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North American Task Force Seeks Improved Trade, Border Security

Business, political, educational leaders offer recommendations

By Judy Aita
Washington File Staff Writer

New York -- A trinational task force has unveiled a series of recommendations to help Canada, Mexico and the United States strengthen North American competitiveness, expand trade and ensure border security.

Members of the Independent Task Force on the Future of North America, which was coordinated by the Council on Foreign Relations, discussed a detailed set of proposals that build on the recommendations adopted by Canadian Prime Minister Paul Martin, Mexican President Vicente Fox, and U.S. President Bush at their trilateral summit in Texas during March.  The task force's recommendations are intended to provide specific advice on how the Security and Prosperity Partnership of North America (SPP), which was adopted at that summit, can be pursued and strengthened.

"The global challenges faced by North America cannot be met solely through unilateral or bilateral efforts of existing patterns of cooperation," the task force said in a written report released May 17.  "They require deepened cooperation based on the principle, affirmed in the March 2005 Joint Statement by Canada, Mexico, and the United States, that 'our security and prosperity are mutually dependent and complementary.'"

"Establishment by 2010 of a security and economic community for North America is an ambitious but achievable goal that is consistent with this principle and, more important, buttresses the goals and values of citizens of North America, who share a desire for safe and secure societies, economic opportunity and prosperity, and strong democratic institutions," the report said.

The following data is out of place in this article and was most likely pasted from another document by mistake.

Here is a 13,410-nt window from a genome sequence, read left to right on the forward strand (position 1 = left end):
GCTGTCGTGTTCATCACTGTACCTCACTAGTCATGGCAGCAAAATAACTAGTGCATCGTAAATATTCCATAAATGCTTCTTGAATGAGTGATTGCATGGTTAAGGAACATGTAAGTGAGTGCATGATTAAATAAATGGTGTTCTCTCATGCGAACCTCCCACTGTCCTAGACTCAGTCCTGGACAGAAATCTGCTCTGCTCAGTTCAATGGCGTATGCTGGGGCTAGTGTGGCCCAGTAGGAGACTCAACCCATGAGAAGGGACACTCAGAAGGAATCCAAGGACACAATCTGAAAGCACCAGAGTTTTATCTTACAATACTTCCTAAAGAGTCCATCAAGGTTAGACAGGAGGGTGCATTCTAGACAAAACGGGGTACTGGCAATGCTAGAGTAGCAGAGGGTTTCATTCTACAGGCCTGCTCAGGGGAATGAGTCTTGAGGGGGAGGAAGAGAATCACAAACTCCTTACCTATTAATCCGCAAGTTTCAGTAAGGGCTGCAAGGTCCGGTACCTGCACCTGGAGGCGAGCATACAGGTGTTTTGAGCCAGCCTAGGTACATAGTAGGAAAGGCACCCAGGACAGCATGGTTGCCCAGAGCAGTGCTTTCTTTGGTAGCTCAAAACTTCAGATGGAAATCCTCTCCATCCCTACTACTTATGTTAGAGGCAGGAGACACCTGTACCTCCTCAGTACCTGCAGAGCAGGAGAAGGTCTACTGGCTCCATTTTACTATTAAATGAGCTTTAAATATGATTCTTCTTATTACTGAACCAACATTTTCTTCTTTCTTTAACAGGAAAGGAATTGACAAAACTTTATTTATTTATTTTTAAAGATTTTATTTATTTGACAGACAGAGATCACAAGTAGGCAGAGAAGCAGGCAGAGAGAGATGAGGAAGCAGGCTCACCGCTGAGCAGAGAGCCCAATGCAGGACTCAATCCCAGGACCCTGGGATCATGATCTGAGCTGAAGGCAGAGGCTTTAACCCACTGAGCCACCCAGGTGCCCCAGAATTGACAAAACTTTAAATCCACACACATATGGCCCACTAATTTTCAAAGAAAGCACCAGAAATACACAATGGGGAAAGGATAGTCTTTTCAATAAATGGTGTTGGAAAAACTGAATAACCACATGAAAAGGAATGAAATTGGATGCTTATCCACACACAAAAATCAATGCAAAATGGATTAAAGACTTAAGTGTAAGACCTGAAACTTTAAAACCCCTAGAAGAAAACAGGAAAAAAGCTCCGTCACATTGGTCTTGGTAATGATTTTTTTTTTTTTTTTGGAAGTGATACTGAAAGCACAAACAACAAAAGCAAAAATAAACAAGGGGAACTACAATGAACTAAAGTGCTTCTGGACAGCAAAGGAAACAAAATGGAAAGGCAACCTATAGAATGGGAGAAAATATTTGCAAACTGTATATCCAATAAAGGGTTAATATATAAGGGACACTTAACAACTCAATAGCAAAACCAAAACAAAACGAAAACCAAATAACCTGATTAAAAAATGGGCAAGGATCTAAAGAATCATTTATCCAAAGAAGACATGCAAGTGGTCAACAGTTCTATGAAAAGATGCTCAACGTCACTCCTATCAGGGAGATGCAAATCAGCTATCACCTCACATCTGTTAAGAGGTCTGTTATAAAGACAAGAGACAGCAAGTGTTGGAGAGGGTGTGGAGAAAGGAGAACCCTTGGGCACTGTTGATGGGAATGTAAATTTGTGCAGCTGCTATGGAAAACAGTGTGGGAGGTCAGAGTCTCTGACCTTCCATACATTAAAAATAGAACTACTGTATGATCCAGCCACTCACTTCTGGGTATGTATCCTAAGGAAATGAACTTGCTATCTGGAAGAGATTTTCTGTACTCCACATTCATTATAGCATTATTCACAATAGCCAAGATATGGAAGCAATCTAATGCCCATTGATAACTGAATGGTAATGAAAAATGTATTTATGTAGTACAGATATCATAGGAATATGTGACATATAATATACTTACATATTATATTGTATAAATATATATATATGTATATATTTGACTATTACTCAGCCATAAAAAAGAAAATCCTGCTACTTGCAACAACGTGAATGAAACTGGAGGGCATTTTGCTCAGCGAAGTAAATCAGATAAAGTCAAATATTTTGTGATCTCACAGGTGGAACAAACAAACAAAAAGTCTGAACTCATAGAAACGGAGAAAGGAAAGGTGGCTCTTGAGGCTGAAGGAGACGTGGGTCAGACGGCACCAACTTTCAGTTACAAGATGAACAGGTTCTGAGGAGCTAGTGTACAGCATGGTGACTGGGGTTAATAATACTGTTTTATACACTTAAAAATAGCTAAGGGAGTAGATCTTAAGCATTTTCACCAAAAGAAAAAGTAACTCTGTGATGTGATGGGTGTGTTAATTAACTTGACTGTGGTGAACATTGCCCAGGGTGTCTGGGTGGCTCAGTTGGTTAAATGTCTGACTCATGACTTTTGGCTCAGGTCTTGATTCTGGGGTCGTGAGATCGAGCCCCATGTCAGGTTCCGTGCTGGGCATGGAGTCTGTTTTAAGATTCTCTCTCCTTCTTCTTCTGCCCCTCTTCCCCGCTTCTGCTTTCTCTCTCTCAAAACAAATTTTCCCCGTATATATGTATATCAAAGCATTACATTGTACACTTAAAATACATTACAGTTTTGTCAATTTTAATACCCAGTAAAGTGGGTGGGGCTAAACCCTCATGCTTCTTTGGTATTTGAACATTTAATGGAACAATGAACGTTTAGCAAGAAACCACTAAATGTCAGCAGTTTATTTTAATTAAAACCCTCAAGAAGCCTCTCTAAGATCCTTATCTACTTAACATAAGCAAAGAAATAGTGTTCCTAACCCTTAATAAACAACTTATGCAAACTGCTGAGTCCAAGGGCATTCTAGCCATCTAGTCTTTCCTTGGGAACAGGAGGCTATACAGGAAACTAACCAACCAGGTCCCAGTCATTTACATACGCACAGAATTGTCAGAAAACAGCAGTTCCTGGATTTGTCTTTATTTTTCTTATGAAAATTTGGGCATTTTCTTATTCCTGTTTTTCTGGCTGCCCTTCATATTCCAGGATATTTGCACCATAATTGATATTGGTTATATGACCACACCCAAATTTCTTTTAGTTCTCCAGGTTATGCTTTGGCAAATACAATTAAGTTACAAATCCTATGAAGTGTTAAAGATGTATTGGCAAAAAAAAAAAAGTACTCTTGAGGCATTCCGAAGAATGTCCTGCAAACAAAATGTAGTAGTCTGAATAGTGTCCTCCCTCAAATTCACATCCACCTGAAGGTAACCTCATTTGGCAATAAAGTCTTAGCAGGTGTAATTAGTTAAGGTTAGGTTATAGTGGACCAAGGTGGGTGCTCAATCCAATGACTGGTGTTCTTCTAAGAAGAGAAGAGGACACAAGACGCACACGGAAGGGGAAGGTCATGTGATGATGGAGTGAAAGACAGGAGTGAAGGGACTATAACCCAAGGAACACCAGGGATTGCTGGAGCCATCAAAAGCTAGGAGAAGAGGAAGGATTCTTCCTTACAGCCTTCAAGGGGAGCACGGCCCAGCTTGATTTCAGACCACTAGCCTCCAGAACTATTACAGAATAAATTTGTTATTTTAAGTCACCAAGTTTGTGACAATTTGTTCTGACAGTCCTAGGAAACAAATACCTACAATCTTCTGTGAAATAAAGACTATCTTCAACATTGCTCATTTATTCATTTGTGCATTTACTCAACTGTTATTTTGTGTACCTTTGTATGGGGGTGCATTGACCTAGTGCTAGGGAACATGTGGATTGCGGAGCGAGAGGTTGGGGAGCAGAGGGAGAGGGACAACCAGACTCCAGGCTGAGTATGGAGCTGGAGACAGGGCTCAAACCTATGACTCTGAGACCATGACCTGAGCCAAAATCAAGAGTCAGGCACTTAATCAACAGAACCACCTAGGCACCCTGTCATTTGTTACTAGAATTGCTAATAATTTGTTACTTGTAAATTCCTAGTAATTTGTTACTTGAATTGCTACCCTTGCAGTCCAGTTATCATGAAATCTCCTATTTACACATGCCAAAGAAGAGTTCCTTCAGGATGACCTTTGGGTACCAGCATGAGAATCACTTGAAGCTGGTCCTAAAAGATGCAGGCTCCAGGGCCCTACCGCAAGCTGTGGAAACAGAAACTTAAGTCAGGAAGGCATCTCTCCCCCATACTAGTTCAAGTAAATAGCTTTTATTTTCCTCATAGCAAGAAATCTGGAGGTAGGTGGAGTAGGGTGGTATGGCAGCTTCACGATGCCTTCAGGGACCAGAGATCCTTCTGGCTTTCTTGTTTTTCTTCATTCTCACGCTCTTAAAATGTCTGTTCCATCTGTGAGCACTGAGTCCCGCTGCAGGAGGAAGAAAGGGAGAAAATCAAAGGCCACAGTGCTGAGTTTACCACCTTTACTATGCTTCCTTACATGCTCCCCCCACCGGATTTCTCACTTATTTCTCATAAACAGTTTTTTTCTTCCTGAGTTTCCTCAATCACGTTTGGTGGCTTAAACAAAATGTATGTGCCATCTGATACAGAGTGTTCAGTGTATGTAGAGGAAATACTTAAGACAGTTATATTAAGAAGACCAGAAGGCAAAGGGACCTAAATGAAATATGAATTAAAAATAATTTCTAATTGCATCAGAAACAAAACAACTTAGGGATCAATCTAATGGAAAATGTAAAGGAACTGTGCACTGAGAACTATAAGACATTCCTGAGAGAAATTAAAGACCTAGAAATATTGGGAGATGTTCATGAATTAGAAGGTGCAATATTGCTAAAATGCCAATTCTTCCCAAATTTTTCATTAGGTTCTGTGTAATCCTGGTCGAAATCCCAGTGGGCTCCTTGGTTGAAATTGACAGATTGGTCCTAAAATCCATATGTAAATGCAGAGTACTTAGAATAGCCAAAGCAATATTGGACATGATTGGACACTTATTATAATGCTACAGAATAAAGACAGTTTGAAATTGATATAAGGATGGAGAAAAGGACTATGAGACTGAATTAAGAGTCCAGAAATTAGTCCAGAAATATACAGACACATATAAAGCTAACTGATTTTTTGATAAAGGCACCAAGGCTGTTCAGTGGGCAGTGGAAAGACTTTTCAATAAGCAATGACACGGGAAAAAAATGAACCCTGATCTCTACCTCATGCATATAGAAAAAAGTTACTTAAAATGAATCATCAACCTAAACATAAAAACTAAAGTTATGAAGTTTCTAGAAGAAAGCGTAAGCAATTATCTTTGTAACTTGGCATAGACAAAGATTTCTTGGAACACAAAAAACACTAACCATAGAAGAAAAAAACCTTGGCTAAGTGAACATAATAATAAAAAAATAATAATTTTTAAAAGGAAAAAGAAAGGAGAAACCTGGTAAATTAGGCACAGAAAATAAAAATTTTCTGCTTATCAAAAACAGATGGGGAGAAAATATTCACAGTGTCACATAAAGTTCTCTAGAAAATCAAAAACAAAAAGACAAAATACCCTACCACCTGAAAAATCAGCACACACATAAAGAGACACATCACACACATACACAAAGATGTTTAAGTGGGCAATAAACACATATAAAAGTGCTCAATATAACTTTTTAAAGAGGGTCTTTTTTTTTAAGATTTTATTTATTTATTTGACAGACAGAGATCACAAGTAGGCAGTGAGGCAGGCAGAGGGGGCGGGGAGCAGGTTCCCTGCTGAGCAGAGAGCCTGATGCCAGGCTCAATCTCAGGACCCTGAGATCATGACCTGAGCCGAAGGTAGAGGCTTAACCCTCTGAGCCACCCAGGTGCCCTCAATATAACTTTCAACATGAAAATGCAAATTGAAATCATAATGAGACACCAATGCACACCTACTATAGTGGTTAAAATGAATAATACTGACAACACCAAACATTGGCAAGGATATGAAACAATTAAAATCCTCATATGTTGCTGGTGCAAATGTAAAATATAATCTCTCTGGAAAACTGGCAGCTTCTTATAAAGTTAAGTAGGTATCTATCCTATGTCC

Task force co-chairman John Manley, former Canadian deputy prime minister, said May 17 that "we are asking the leaders of the United States, Mexico, and Canada to be bold and adopt a vision of the future that is bigger than and beyond the immediate problems of the present."

The recommendations address a range of issues confronting North American policymakers: greater economic competition from outside North America, uneven development within North America, the growing demand for energy, and security threats to the borders.  The task force developed what it calls a road map to transform North America into a trading area that allows for the seamless movement of goods, increased labor mobility and energy security.

"The finding that we made as a task force was that the security of North America is essentially indivisible," Manley said.  "It is a responsibility of every government to provide for the safety and security and protection of its citizens, and " on this continent, " is impossible for any one of our governments to do without the cooperation of the others."

"We came to realize that if our two borders ... became a front line for security, the impact that would have on normal relations and economic relations would be important," he said.